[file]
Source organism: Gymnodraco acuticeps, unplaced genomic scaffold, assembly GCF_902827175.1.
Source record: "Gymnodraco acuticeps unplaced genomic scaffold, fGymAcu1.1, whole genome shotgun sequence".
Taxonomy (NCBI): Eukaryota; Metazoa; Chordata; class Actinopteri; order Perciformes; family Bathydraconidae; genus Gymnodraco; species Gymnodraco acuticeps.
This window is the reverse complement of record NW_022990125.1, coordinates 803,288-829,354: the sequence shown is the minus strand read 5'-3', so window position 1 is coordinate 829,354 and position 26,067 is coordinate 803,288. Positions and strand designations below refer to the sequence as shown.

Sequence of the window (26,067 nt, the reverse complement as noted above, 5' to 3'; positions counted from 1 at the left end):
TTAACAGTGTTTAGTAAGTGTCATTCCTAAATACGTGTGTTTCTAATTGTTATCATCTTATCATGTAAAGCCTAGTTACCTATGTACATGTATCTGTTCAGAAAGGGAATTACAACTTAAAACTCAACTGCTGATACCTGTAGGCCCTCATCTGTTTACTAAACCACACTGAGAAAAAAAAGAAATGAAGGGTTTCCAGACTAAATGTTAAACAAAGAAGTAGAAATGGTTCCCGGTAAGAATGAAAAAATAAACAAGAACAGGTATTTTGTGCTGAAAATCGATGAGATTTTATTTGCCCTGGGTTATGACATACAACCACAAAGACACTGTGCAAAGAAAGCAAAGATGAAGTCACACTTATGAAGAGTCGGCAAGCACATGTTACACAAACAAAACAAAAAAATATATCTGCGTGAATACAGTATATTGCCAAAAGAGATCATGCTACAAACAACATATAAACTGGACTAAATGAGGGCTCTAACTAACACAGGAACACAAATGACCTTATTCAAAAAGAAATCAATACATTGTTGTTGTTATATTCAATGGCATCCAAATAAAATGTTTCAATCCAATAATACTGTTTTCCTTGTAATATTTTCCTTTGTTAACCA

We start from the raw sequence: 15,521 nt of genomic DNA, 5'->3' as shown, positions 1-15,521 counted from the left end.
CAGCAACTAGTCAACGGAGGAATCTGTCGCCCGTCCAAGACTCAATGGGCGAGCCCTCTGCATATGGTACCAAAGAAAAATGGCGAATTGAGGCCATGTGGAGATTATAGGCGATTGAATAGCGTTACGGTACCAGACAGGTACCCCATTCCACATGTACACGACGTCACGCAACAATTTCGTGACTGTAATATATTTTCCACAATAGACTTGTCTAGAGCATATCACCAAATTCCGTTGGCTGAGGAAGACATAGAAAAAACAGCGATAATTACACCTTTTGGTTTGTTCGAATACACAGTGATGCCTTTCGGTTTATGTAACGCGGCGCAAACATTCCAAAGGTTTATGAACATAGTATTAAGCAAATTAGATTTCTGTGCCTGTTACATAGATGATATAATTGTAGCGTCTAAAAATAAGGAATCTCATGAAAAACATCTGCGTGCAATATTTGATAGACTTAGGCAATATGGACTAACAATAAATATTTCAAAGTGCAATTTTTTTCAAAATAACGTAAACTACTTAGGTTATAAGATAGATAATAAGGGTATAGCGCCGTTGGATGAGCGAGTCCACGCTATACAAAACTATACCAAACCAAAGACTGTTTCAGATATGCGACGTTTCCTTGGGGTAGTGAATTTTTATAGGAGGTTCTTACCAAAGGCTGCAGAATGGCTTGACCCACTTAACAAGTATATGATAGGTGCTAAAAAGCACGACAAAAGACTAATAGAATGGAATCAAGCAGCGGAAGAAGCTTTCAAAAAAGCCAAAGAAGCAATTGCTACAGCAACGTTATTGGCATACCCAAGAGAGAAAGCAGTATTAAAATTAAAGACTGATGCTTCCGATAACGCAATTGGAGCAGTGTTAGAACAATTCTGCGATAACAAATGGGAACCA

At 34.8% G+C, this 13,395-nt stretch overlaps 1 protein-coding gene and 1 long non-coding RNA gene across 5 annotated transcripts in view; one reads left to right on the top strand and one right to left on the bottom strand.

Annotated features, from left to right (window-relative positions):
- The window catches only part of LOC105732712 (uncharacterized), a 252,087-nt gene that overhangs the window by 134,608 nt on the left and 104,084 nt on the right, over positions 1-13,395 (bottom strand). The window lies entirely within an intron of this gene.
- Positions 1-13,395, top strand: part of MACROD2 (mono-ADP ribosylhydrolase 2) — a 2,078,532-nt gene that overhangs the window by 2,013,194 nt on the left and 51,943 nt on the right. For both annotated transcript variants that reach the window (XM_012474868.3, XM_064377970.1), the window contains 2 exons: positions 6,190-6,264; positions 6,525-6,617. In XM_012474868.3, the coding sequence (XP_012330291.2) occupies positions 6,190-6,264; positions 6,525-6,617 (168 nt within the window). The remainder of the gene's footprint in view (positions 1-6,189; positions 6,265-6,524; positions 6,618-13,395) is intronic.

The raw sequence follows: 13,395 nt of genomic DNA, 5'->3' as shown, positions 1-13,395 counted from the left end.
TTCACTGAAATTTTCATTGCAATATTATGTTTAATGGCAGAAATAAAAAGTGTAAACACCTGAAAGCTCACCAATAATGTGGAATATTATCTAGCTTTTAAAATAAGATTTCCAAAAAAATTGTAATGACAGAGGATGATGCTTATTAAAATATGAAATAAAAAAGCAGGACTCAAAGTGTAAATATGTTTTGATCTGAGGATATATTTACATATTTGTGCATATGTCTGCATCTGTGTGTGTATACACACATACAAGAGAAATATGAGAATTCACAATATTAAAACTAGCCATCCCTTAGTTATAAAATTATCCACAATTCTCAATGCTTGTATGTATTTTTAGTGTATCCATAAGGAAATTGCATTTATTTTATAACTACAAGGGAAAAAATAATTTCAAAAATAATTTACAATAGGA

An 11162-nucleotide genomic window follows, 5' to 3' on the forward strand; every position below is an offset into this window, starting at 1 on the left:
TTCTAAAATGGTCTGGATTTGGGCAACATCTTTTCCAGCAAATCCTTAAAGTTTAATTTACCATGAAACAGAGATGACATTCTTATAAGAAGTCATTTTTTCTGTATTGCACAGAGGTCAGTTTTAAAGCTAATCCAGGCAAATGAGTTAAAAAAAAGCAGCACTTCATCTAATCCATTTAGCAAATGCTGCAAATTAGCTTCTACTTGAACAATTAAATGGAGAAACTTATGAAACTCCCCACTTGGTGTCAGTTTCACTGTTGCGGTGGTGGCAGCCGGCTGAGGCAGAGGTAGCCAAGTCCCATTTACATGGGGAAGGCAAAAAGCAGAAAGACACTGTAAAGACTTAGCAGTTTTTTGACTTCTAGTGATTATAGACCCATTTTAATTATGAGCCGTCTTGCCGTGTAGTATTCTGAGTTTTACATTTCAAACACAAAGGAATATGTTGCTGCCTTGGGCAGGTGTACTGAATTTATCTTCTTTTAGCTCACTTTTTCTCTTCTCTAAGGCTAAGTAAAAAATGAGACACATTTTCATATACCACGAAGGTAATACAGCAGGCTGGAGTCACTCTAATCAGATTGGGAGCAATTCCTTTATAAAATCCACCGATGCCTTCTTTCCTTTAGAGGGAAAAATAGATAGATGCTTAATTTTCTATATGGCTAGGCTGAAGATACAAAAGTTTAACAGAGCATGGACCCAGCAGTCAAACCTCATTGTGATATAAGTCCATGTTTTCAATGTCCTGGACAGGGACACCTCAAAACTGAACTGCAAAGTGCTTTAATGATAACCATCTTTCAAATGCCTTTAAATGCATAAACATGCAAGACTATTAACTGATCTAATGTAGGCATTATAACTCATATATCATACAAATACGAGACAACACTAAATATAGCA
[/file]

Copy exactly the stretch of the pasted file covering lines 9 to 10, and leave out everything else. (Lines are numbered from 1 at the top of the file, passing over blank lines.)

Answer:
At 34.8% G+C, this 13,395-nt stretch overlaps 1 protein-coding gene and 1 long non-coding RNA gene across 5 annotated transcripts in view; one reads left to right on the top strand and one right to left on the bottom strand.

Annotated features, from left to right (window-relative positions):